When you get behind the wheel to drive anywhere in Delaware, you can reasonably expect other motorists with whom you share the road to obey traffic laws. As a safe and cautious driver, you would normally expect other drivers to exhibit similar caution to help avoid collisions. Sadly, many drivers disregard traffic laws and make irresponsible decisions to consume alcohol before operating a vehicle.
Alcohol affects every person differently. You might know someone who is known for not being able to “hold his or her liquor,” which is another way of saying that he or she shows signs of intoxication after a drink or two. You might also know someone who claims to be able to drink numerous alcoholic beverages “without feeling it.” People in the latter group become a menace to the road when they choose to drive because they think they’re unaffected by alcohol.
Alcohol often causes three types of impairment
In Delaware, if your blood alcohol content (BAC) level is .08 or higher, you are prohibited from operating a motor vehicle. Even before reaching this BAC level, however, the impairments shown in the following list may be present:
- Object fixation: Alcohol can affect the muscles that help you to move your eyes and can impair your ability to do so, causing you to stare at a single object or location longer than usual.
- Light sensitivity and inability to identify contrast: Alcohol consumption can make it difficult for you to see the contrast, especially if a road is dimly lit or overly bright, which can have disastrous results, especially if you think you see a lamp post or road sign, but it’s really a person in the road.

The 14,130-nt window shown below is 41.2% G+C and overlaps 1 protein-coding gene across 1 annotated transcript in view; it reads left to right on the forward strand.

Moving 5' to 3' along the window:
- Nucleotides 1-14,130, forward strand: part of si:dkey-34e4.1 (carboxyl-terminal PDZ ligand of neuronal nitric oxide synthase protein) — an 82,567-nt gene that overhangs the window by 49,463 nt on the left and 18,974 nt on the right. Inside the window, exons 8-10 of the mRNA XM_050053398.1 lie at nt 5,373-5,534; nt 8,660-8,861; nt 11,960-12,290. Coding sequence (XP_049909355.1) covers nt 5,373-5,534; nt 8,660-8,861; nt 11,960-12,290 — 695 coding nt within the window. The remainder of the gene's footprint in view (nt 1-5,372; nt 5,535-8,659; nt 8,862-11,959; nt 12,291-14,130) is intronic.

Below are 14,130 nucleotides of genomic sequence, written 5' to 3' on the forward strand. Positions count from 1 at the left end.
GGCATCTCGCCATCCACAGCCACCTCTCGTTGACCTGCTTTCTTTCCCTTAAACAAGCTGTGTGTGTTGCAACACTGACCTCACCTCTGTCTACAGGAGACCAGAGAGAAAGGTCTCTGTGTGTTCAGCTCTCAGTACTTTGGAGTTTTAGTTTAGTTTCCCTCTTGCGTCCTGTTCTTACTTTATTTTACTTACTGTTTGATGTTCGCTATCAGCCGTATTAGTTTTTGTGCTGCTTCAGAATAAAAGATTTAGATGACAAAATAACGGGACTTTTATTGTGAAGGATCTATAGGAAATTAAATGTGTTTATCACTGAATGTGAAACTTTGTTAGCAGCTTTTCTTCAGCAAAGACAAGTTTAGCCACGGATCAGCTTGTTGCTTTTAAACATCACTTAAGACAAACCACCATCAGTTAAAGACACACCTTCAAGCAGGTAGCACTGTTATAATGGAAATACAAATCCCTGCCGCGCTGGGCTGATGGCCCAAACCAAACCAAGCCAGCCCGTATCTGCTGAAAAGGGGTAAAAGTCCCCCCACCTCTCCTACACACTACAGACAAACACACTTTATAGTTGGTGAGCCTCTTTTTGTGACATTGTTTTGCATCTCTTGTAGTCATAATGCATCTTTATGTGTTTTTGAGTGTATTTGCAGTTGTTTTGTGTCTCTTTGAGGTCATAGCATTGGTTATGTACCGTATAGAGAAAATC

- Delayed motor skills: Alcohol can slow your reaction time or cause you to have a lack of control over your movements, such as missing the brake pedal when you try to apply it with your foot.
These are merely several of many ways that alcohol can cause cognitive or physical impairment in a person’s body. The problem is that you have no way of knowing if a nearby driver has been drinking before getting behind the wheel or while driving.
Getting hit by a drunk driver has tragic results
Many Delaware travelers have died after being struck by drunk drivers on the road. If you survive a collision, you might suffer severe injuries, including a traumatic brain injury, whiplash, broken bones or other conditions that could cause you to need surgery, spend time in a hospital or require a lot of time off work during recovery.
Watching medical bills pile up as you strive to heal in the aftermath of a car accident intensifies stress. Many recovering victims choose to seek compensation for damages against the drunk drivers deemed responsible for their injuries as a way of offsetting expenses associated with the incidents.